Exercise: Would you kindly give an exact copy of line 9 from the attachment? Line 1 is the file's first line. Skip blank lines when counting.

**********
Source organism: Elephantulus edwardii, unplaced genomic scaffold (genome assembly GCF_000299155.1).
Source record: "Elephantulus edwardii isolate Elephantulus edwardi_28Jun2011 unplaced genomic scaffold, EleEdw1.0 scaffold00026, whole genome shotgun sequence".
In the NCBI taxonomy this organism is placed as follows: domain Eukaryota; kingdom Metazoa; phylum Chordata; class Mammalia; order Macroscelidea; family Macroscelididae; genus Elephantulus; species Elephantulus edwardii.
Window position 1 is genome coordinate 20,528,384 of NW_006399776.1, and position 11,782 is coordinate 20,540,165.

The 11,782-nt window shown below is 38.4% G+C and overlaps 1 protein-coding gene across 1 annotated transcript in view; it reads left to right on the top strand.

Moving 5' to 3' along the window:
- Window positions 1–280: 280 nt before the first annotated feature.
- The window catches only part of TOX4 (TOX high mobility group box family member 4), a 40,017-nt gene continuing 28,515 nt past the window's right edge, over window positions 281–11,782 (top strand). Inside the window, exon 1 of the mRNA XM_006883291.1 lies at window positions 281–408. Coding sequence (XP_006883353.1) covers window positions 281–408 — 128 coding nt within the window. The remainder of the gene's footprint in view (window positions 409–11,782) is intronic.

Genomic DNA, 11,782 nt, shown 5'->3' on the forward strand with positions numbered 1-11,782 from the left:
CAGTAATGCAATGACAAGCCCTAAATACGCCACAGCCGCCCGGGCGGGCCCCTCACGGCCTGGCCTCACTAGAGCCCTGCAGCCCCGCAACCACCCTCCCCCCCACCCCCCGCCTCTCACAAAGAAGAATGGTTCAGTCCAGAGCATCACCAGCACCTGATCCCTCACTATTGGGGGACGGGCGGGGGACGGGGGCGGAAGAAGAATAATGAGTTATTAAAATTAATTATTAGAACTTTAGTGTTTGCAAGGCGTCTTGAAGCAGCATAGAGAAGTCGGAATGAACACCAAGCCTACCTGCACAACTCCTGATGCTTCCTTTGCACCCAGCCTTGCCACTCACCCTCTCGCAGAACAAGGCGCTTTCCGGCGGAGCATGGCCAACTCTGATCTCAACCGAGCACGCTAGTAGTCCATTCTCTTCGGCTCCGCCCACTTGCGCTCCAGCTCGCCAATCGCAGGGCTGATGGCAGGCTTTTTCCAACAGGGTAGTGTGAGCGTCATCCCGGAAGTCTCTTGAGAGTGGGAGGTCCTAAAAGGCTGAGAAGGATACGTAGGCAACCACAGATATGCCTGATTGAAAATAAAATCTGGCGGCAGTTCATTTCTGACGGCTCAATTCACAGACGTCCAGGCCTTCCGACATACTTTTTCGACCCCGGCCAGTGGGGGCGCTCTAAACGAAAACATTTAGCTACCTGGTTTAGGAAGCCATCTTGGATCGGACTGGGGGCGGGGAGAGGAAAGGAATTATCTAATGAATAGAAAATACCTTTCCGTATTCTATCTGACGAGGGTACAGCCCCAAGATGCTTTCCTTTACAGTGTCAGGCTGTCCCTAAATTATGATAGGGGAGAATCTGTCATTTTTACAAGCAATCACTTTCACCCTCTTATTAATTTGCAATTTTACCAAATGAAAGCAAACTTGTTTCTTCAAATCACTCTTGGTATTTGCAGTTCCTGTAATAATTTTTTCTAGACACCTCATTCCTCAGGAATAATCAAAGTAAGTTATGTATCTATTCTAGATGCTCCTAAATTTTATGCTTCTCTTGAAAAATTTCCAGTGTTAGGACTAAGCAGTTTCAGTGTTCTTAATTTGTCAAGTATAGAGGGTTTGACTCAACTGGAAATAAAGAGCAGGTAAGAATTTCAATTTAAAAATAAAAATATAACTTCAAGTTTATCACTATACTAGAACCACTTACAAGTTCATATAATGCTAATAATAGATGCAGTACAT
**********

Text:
Genomic DNA, 11,782 nt, shown 5'->3' on the forward strand with positions numbered 1-11,782 from the left: